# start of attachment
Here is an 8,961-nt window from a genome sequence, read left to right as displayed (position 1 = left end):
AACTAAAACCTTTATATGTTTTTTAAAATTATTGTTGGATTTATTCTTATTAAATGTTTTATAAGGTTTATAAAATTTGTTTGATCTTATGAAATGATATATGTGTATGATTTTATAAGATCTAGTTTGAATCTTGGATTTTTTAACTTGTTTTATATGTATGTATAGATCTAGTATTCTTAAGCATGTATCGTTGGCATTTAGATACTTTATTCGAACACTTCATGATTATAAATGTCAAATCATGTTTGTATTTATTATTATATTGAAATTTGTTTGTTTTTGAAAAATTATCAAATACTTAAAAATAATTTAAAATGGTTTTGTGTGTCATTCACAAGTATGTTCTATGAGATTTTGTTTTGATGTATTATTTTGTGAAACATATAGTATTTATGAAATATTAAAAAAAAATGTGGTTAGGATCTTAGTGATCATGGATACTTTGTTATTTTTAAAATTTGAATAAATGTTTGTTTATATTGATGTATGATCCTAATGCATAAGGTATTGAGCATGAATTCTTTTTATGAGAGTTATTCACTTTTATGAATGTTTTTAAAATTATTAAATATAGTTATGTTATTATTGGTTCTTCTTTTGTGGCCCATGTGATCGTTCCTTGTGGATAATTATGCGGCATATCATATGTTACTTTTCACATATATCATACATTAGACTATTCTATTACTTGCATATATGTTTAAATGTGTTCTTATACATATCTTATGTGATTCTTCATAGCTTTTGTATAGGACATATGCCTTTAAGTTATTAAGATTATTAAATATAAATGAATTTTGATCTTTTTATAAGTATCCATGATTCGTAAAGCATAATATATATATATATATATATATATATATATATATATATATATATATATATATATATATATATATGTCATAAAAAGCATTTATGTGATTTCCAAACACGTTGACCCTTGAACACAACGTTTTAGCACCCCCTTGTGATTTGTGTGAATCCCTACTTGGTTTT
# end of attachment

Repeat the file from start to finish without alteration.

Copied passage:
Here is an 8,961-nt window from a genome sequence, read left to right as displayed (position 1 = left end):
AACTAAAACCTTTATATGTTTTTTAAAATTATTGTTGGATTTATTCTTATTAAATGTTTTATAAGGTTTATAAAATTTGTTTGATCTTATGAAATGATATATGTGTATGATTTTATAAGATCTAGTTTGAATCTTGGATTTTTTAACTTGTTTTATATGTATGTATAGATCTAGTATTCTTAAGCATGTATCGTTGGCATTTAGATACTTTATTCGAACACTTCATGATTATAAATGTCAAATCATGTTTGTATTTATTATTATATTGAAATTTGTTTGTTTTTGAAAAATTATCAAATACTTAAAAATAATTTAAAATGGTTTTGTGTGTCATTCACAAGTATGTTCTATGAGATTTTGTTTTGATGTATTATTTTGTGAAACATATAGTATTTATGAAATATTAAAAAAAAATGTGGTTAGGATCTTAGTGATCATGGATACTTTGTTATTTTTAAAATTTGAATAAATGTTTGTTTATATTGATGTATGATCCTAATGCATAAGGTATTGAGCATGAATTCTTTTTATGAGAGTTATTCACTTTTATGAATGTTTTTAAAATTATTAAATATAGTTATGTTATTATTGGTTCTTCTTTTGTGGCCCATGTGATCGTTCCTTGTGGATAATTATGCGGCATATCATATGTTACTTTTCACATATATCATACATTAGACTATTCTATTACTTGCATATATGTTTAAATGTGTTCTTATACATATCTTATGTGATTCTTCATAGCTTTTGTATAGGACATATGCCTTTAAGTTATTAAGATTATTAAATATAAATGAATTTTGATCTTTTTATAAGTATCCATGATTCGTAAAGCATAATATATATATATATATATATATATATATATATATATATATATATATATATATATATATATATATGTCATAAAAAGCATTTATGTGATTTCCAAACACGTTGACCCTTGAACACAACGTTTTAGCACCCCCTTGTGATTTGTGTGAATCCCTACTTGGTTTT